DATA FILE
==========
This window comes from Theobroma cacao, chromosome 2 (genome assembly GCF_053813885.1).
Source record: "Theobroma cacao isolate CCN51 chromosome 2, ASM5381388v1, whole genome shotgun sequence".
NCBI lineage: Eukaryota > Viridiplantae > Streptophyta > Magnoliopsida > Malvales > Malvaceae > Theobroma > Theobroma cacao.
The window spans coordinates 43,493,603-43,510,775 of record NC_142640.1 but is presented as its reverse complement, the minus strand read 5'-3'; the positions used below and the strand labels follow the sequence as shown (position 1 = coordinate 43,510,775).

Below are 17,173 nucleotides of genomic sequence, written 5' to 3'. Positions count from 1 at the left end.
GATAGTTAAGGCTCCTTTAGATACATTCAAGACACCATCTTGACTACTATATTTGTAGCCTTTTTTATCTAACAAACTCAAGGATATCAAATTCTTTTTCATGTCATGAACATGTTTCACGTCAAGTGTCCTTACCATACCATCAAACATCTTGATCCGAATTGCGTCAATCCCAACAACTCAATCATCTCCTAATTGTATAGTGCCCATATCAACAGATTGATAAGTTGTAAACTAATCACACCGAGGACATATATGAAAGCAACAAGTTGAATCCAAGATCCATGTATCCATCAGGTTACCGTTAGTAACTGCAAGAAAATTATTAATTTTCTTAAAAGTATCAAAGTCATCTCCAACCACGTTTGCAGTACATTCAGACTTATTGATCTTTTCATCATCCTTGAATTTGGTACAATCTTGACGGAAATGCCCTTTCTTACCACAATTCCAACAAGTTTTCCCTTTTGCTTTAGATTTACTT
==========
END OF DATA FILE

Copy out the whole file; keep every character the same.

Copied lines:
This window comes from Theobroma cacao, chromosome 2 (genome assembly GCF_053813885.1).
Source record: "Theobroma cacao isolate CCN51 chromosome 2, ASM5381388v1, whole genome shotgun sequence".
NCBI lineage: Eukaryota > Viridiplantae > Streptophyta > Magnoliopsida > Malvales > Malvaceae > Theobroma > Theobroma cacao.
The window spans coordinates 43,493,603-43,510,775 of record NC_142640.1 but is presented as its reverse complement, the minus strand read 5'-3'; the positions used below and the strand labels follow the sequence as shown (position 1 = coordinate 43,510,775).

Below are 17,173 nucleotides of genomic sequence, written 5' to 3'. Positions count from 1 at the left end.
GATAGTTAAGGCTCCTTTAGATACATTCAAGACACCATCTTGACTACTATATTTGTAGCCTTTTTTATCTAACAAACTCAAGGATATCAAATTCTTTTTCATGTCATGAACATGTTTCACGTCAAGTGTCCTTACCATACCATCAAACATCTTGATCCGAATTGCGTCAATCCCAACAACTCAATCATCTCCTAATTGTATAGTGCCCATATCAACAGATTGATAAGTTGTAAACTAATCACACCGAGGACATATATGAAAGCAACAAGTTGAATCCAAGATCCATGTATCCATCAGGTTACCGTTAGTAACTGCAAGAAAATTATTAATTTTCTTAAAAGTATCAAAGTCATCTCCAACCACGTTTGCAGTACATTCAGACTTATTGATCTTTTCATCATCCTTGAATTTGGTACAATCTTGACGGAAATGCCCTTTCTTACCACAATTCCAACAAGTTTTCCCTTTTGCTTTAGATTTACTT